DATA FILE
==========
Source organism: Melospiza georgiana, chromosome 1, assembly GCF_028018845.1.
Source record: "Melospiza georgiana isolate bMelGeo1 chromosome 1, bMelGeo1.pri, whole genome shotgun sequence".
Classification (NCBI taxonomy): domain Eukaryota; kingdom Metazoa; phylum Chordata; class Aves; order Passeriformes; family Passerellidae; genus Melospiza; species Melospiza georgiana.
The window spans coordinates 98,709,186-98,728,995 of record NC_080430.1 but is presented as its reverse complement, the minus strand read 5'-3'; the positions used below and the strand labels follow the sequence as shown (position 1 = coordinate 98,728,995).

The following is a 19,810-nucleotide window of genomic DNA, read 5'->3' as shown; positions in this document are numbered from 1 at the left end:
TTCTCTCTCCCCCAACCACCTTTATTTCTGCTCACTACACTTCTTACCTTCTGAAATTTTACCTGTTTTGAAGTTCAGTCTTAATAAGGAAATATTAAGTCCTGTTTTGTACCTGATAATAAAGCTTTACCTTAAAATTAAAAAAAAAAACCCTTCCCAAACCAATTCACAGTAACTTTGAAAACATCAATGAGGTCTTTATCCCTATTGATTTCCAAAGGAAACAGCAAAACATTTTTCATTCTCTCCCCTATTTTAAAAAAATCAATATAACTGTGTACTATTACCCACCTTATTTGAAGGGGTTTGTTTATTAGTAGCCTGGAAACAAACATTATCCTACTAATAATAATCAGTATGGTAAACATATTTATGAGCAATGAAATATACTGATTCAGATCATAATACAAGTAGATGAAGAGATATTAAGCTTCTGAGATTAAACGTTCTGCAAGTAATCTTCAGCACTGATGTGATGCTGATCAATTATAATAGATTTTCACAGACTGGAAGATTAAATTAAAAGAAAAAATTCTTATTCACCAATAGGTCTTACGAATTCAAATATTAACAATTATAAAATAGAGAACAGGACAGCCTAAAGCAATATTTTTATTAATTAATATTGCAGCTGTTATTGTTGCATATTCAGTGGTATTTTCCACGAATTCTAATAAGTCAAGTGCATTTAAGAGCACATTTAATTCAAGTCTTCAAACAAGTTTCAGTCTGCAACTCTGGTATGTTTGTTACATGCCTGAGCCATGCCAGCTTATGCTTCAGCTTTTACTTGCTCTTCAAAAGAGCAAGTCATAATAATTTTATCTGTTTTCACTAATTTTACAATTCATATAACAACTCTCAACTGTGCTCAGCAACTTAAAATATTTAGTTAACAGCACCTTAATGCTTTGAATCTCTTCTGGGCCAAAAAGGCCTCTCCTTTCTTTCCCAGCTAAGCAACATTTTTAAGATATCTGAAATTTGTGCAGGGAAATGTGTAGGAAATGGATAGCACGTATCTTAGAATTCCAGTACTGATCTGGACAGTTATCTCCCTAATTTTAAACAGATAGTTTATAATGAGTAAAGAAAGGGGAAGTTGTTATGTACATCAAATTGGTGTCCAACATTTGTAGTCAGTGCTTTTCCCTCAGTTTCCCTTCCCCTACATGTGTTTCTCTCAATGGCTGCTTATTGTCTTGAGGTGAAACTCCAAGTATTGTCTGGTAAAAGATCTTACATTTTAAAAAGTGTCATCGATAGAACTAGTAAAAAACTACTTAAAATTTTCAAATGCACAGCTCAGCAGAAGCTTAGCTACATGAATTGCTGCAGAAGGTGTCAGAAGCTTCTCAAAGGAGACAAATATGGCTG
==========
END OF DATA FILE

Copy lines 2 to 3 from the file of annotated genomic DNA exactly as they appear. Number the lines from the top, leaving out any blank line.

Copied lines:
Source record: "Melospiza georgiana isolate bMelGeo1 chromosome 1, bMelGeo1.pri, whole genome shotgun sequence".
Classification (NCBI taxonomy): domain Eukaryota; kingdom Metazoa; phylum Chordata; class Aves; order Passeriformes; family Passerellidae; genus Melospiza; species Melospiza georgiana.